And just as you would expect from the true experts on grasping what matters, the ones who taught me everything I know about living Hands Free, they looked the contract over carefully.

And with every Hands Free summer goal my children read, the wider their smiles became. They even whole-heartedly agreed to do their part to help me to be Hands Free such as helping with household chores, meal preparation, having positive attitudes, and cooperating with each other.

After we all signed the contract, I felt it was important to post it in a prominent location for us all to see. And when I stood back to view it, I got a glimpse of the future.

I envisioned a wise teacher asking my beautifully grown daughters what they remember about their very favorite summer.

They didn't say the summer they went to Disney World.

And they didn't say the summer they got their ears pierced or got the latest and greatest electronic device.

It was the summer we played countless games of Euchre, visited with elderly folks at the nursing home and made fresh squeezed lemonade despite the mess it created. We caught lightning bugs on our fingers and had perpetual grass stains on the bottom of our feet.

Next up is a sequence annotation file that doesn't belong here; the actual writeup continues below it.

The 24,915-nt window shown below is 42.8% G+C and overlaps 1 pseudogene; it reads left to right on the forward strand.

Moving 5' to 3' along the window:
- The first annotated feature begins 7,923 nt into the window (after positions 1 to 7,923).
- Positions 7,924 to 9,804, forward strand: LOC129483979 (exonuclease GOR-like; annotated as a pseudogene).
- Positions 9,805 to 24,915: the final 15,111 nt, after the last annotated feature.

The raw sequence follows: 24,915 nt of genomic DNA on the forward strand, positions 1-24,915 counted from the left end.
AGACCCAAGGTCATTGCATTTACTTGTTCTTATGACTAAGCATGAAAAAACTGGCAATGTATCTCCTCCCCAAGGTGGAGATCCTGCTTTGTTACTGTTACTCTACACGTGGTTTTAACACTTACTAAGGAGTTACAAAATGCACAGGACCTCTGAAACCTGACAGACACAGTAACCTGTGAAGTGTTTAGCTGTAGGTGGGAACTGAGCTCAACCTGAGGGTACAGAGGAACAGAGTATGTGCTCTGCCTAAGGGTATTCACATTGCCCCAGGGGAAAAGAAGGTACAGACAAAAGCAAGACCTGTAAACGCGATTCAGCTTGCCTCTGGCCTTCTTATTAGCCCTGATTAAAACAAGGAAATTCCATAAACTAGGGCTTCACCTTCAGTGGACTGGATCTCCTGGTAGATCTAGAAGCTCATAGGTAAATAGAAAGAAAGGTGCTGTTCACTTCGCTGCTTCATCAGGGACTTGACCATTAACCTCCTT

It was the summer their mama could have spent hunched over the keys of her computer, but she didn't.

Instead she chose to live, laugh and love her family through the unforgettable gift of her presence.

Raising a mentally strong kid doesn't mean he won't cry when he's sad or that he won't fail sometimes. Mental strength won't make your child immune to hardship—but it also won't cause him to suppress his emotions.

In fact, it's quite the opposite. Mental strength is what helps kids bounce back from setbacks. It gives them the strength to keep going, even when they're plagued with self-doubt. A strong mental muscle is the key to helping kids reach their greatest potential in life.

But raising a mentally strong kid requires parents to avoid the common yet unhealthy parenting practices that rob kids of mental strength. In my book, 13 Things Mentally Strong Parents Don't Do, I identify 13 things to avoid if you want to raise a mentally strong kid equipped to tackle life's toughest challenges: